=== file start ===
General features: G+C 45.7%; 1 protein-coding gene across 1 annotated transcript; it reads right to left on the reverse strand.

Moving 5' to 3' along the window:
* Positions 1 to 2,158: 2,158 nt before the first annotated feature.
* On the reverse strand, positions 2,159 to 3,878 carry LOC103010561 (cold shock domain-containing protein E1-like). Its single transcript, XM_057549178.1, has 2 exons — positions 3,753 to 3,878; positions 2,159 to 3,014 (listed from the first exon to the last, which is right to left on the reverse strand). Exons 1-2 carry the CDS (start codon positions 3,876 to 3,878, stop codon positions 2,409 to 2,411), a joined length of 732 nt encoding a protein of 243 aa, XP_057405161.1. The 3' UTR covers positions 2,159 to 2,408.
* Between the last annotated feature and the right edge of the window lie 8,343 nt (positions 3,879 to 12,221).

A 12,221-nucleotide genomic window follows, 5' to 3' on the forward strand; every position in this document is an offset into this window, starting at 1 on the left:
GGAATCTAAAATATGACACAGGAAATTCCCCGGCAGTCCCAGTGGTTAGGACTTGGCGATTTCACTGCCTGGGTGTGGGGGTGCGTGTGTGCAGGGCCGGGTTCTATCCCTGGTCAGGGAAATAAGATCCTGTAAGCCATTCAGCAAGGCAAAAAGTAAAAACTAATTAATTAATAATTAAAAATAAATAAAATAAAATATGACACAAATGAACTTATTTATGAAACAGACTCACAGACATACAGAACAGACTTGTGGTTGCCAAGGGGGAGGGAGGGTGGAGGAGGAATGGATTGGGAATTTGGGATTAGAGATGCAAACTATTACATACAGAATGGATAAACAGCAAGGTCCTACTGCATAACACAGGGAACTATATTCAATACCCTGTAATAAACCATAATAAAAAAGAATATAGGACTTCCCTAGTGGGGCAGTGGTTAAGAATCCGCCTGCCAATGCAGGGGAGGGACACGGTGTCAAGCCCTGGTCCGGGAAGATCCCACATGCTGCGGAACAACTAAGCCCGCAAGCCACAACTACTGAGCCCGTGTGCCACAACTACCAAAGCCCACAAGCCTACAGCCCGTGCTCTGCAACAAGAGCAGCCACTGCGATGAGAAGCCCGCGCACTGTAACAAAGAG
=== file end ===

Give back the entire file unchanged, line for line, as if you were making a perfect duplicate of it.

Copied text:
General features: G+C 45.7%; 1 protein-coding gene across 1 annotated transcript; it reads right to left on the reverse strand.

Moving 5' to 3' along the window:
* Positions 1 to 2,158: 2,158 nt before the first annotated feature.
* On the reverse strand, positions 2,159 to 3,878 carry LOC103010561 (cold shock domain-containing protein E1-like). Its single transcript, XM_057549178.1, has 2 exons — positions 3,753 to 3,878; positions 2,159 to 3,014 (listed from the first exon to the last, which is right to left on the reverse strand). Exons 1-2 carry the CDS (start codon positions 3,876 to 3,878, stop codon positions 2,409 to 2,411), a joined length of 732 nt encoding a protein of 243 aa, XP_057405161.1. The 3' UTR covers positions 2,159 to 2,408.
* Between the last annotated feature and the right edge of the window lie 8,343 nt (positions 3,879 to 12,221).

A 12,221-nucleotide genomic window follows, 5' to 3' on the forward strand; every position in this document is an offset into this window, starting at 1 on the left:
GGAATCTAAAATATGACACAGGAAATTCCCCGGCAGTCCCAGTGGTTAGGACTTGGCGATTTCACTGCCTGGGTGTGGGGGTGCGTGTGTGCAGGGCCGGGTTCTATCCCTGGTCAGGGAAATAAGATCCTGTAAGCCATTCAGCAAGGCAAAAAGTAAAAACTAATTAATTAATAATTAAAAATAAATAAAATAAAATATGACACAAATGAACTTATTTATGAAACAGACTCACAGACATACAGAACAGACTTGTGGTTGCCAAGGGGGAGGGAGGGTGGAGGAGGAATGGATTGGGAATTTGGGATTAGAGATGCAAACTATTACATACAGAATGGATAAACAGCAAGGTCCTACTGCATAACACAGGGAACTATATTCAATACCCTGTAATAAACCATAATAAAAAAGAATATAGGACTTCCCTAGTGGGGCAGTGGTTAAGAATCCGCCTGCCAATGCAGGGGAGGGACACGGTGTCAAGCCCTGGTCCGGGAAGATCCCACATGCTGCGGAACAACTAAGCCCGCAAGCCACAACTACTGAGCCCGTGTGCCACAACTACCAAAGCCCACAAGCCTACAGCCCGTGCTCTGCAACAAGAGCAGCCACTGCGATGAGAAGCCCGCGCACTGTAACAAAGAG